By on December 17, 2018

1984 Toyota LiteAce Van in North Carolina wrecking yard, LH front view - ©2018 Murilee Martin - The Truth About Cars
When Chrysler had such a smash hit with the K-derived minivans of the 1980s, Toyota USA needed some kind of family hauler bigger than the Cressida, Camry, and Tercel wagons. The solution, from the perspective of the suits in Aichi, was obvious: Americanize the TownAce mid-engined van and ship it west ASAP!

Here’s an ’84 Toyota Van I found in a Charlotte, North Carolina, wrecking yard last month.

1984 Toyota LiteAce Van in North Carolina wrecking yard, RH front view - ©2018 Murilee Martin - The Truth About CarsToyota wanted to call it the Van Wagon in North America, but Volkswagen’s lawyers started swiveling their cannons in Toyota’s direction when the similarity to the Vanagon name was noted in Wolfsburg.

1984 Toyota LiteAce Van in North Carolina wrecking yard, Little Tree air freshener - ©2018 Murilee Martin - The Truth About CarsThey love Car-Freshner Little Trees in Charlotte, maybe more than anywhere else. Black Ice is the most popular Little Tree in American junkyard cars, by the way.

1984 Toyota LiteAce Van in North Carolina wrecking yard, wheel - ©2018 Murilee Martin - The Truth About CarsI see plenty of these vans in wrecking yards, though I don’t photograph most of them. So far, I have documented this frighteningly rusty ’84, this art-car ’85, this ’86 van conversion, and this ’86 van conversion.

1984 Toyota LiteAce Van in North Carolina wrecking yard, speedometer - ©2018 Murilee Martin - The Truth About CarsAs you might expect, most of these vans have astronomical mileage figures by the time they retire. Their successor, the Previa, was similar in this way.

1984 Toyota LiteAce Van in North Carolina wrecking yard, dealer emblems - ©2018 Murilee Martin - The Truth About CarsLooks like it has been around the dealership block a few times.

1984 Toyota LiteAce Van in North Carolina wrecking yard, rust repair - ©2018 Murilee Martin - The Truth About CarsThere’s some body-filler-and-paint (or maybe that’s roofing cement) rust repair, which probably works better in North Carolina than it would in, say, Illinois.

The Japanese-market ads for this van are far superior to the American ones, so that’s what I’m sharing here.

If you like these junkyard posts, you can reach all 1600+ right here at the Junkyard Home of the Murilee Martin Lifestyle Brand!

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36 Comments on “Junkyard Find: 1984 Toyota Van...”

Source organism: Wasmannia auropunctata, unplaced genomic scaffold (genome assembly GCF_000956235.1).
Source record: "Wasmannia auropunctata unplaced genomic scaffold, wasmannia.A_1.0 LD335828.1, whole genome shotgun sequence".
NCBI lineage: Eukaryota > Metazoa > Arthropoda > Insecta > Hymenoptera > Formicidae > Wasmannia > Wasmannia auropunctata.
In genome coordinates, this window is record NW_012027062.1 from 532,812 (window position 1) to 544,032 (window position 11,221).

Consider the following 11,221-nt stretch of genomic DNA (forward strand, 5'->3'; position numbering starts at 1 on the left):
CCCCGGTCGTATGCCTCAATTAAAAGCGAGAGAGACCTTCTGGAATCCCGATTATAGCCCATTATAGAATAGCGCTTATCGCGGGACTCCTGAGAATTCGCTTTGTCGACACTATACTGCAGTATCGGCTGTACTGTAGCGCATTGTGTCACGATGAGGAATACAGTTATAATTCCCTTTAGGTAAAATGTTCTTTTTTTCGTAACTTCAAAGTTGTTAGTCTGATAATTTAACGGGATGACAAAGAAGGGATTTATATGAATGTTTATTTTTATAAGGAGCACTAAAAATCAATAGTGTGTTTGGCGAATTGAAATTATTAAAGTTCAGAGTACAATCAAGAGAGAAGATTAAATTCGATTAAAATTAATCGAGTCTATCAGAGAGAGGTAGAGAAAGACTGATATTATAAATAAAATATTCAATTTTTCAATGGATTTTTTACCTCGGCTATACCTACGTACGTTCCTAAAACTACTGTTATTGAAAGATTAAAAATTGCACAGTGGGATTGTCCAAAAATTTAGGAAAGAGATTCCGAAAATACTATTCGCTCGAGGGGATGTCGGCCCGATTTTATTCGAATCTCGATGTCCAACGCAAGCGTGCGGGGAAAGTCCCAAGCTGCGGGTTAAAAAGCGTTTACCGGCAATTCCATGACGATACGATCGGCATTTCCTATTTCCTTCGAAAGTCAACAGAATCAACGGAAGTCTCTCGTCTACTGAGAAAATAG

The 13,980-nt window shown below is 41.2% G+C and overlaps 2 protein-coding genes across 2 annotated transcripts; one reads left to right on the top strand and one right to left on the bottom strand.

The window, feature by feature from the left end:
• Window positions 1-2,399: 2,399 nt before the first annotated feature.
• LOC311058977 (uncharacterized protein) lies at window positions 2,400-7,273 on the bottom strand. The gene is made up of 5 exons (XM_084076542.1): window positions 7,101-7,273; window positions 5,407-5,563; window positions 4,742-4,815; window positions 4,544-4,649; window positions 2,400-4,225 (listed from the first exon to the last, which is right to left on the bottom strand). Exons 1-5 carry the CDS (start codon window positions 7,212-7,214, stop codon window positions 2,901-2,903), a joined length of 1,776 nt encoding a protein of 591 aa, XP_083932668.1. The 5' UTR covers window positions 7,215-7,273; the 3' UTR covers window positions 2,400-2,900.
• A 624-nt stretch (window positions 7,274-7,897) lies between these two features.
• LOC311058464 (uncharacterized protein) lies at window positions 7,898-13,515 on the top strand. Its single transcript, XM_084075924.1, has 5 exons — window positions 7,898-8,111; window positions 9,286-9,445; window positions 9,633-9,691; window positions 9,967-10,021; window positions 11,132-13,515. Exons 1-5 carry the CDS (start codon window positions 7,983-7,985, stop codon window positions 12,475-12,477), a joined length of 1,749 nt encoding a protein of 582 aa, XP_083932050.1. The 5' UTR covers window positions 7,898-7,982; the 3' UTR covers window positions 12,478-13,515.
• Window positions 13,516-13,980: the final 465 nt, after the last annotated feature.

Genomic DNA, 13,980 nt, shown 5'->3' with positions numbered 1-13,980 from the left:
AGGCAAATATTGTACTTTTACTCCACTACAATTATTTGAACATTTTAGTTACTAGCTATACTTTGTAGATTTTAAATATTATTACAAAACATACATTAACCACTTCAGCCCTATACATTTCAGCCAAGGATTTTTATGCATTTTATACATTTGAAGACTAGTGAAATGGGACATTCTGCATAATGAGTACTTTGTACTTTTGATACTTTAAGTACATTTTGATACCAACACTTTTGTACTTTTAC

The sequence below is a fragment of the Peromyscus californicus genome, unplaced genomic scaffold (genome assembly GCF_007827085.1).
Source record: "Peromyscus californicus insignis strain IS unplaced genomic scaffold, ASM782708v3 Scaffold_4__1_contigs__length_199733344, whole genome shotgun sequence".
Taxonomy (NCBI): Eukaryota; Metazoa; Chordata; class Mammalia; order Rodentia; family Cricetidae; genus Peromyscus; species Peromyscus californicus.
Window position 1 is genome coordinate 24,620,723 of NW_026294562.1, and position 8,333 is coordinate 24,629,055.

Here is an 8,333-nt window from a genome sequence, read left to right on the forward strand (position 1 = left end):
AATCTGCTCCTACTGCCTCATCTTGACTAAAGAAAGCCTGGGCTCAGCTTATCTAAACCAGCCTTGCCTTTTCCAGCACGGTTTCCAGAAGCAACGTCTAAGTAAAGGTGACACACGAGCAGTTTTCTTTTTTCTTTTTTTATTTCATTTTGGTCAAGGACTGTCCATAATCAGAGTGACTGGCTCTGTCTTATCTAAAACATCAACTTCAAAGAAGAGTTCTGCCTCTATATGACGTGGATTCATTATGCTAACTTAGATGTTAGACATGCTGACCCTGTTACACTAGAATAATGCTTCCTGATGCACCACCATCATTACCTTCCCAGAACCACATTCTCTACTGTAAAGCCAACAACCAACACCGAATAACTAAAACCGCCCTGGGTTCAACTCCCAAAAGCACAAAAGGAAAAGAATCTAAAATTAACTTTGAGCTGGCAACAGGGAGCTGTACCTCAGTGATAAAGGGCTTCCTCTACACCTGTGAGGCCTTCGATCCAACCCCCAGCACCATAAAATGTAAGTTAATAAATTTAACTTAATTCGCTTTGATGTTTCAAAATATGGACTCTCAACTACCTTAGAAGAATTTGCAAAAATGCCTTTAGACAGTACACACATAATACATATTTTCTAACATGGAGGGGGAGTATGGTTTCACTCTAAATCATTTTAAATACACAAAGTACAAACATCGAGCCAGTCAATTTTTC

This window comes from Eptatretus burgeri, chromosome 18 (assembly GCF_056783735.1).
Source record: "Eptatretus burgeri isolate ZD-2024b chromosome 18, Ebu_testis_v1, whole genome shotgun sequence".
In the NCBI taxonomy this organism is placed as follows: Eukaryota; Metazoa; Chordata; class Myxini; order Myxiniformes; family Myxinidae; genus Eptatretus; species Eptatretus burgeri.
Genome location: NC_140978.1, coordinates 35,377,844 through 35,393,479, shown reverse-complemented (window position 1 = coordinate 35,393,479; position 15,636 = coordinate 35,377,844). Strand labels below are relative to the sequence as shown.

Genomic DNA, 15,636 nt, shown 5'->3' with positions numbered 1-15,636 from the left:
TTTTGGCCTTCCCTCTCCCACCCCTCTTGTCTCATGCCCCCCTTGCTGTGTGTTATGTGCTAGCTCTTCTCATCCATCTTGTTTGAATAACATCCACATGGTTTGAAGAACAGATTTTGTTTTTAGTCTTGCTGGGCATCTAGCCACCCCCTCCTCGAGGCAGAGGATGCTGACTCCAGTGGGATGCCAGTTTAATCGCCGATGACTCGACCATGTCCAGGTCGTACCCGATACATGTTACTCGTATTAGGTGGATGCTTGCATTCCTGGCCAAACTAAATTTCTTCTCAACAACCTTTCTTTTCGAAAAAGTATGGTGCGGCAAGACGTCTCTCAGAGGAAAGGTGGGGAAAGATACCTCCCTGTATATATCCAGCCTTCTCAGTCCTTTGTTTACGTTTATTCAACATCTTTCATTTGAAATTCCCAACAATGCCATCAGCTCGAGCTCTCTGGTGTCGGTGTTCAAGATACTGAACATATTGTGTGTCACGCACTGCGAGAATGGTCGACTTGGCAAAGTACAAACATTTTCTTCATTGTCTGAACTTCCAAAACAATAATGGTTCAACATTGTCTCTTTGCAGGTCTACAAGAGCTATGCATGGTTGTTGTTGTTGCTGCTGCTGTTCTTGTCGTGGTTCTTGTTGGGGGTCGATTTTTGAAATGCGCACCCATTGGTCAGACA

• avatar

    I pray rectangular headlights never, ever, ever return.

  • avatar

    I still see a few of these limping around, more so then other makes of the same era, must have been something to them

  • avatar

    Speaking of Little Trees, I went to the Petit LeMans earlier this year, which was sponsored by Motul, the French lubricants company. One of the things they handed me as I went through the gate was an air freshener, shaped like a bottle of motor oil. I was a little reluctant to open it lest it actually smell like motor oil, or worse yet, gear oil, but someone talked me into doing so. Turns out it smelled like any other car air “freshener” with an overpowering artificial pine fragrance.

  • avatar

    Make mine that metallic blue it came in, with captain’s chairs, mini-fridge AND manual trans, please! Grew up kinda secretly loving these. They were all over the place on bases/posts in Germany back in the day.

    • 0 avatar

      I had the van of which you speak. It was an ’86 LE in dark metallic blue, captains chairs, Ice maker, and horizontal blinds. Automatic, though. Prior to that, I had an ’84 in silver, which I gave up for the promise of more horsepower.

      It was a good van. It had a lot of quirks.

  • avatar

    Best jack stands ever!

  • avatar

    These were a hot item in the late eighties and my family owned the Nissan version creatively named the “Nissan Van”! These were all rear-wheel drive with the engine under the drivers seat. Ours happened to be a manual trans with a small fridge between the drivers and passengers seat. I ended up working for Nissan North America’s corporate office for several years in the early 2000’s and at that time they were buying back all of the Nissan Vans and crushing them due to engine fire issues. I wondered why my mother complained on long trips that the driver’s seat was getting too hot! Evidently the Japanese quick fix with bringing these minivans over to compete with the Dodge/Plymouth Caravan did not properly test these vehicles in the US with our tendency to drive longer distances. Mitsubishi also offered one as well.

    • 0 avatar
      bumpy ii

      The Mitsubishi Delica! We didn’t get the jacked-up 4×4 turbodiesels of Internet Card Nerd fame, though. This one is more typical:

      Aside from its incendiary tendencies, the Nissan Van is perhaps best-known in the West as the vehicle mode of Ironhide and Ratchet.

    • 0 avatar

      They shoved a larger engine into the Nissan Vanette, but didn’t change the cooling or engine ventilation. That’s what caused all those pesky fires.

  • avatar